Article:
Book review: Word Freak

I wasn’t sure what I’d get when I started reading Word Freak: Heartbreak, Triumph, Genius, and Obsession in the World of Competitive SCRABBLE Players by Stefan Fatsis. I’m a fan of the game, although I’ve never played it competitively. After reading this book, I never will.

It’s not that the book is bad. To the contrary, it’s surprisingly engaging. But the competitive game bears little resemblance to the game I play with friends. And the people who play at a high level? If Fatsis is to be taken at his word, they’re a pretty messed up bunch.

Can Fatsis be trusted, though? He’s hardly an objective observer. Instead of a distanced, sociological study, Fatsis immerses himself. He becomes what he studies, trying to achieve an expert ranking and befriending his subjects. Yet the way he describes them is hardly flattering. He paints them as a group of barely-functional obsessives.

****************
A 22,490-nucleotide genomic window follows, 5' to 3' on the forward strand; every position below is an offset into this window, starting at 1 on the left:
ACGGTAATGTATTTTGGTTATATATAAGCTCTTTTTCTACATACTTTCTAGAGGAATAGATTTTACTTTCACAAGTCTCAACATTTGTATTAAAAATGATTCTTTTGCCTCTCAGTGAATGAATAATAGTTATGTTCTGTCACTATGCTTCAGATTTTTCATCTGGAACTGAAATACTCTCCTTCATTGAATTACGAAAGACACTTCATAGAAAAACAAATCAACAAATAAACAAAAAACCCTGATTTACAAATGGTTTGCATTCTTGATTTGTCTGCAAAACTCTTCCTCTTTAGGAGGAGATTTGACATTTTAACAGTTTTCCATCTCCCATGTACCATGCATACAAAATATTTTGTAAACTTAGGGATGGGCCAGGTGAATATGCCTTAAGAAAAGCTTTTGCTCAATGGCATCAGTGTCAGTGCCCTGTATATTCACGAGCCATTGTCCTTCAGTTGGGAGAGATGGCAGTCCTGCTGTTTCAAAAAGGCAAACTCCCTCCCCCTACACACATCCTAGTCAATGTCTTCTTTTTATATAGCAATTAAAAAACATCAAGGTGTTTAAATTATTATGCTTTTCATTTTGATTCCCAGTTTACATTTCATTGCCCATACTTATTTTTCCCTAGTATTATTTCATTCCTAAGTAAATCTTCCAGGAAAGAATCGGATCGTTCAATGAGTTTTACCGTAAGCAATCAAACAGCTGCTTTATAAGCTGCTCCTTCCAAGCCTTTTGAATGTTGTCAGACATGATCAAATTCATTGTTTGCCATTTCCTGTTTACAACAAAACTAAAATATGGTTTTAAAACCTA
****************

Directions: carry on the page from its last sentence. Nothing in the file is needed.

Are they? Perhaps. It could be that he focused on the misfits because the normies don’t make for a good book. But whether or not the word freaks are representative of Scrabble’s top tier, Fatsis becomes one of them. Frankly, he does not paint himself in a very flattering light either. Although the arc of the book is his quest for an expert-level ranking, he’s not a sympathetic protagonist.

The history of the game is interesting. The strategies of the world’s top players are astounding. And the people are mostly pitiable. It makes for an interesting read, despite the length. But if you find yourself wanting to join that world, I think you should reconsider.

Leave a Reply

Your email address will not be published.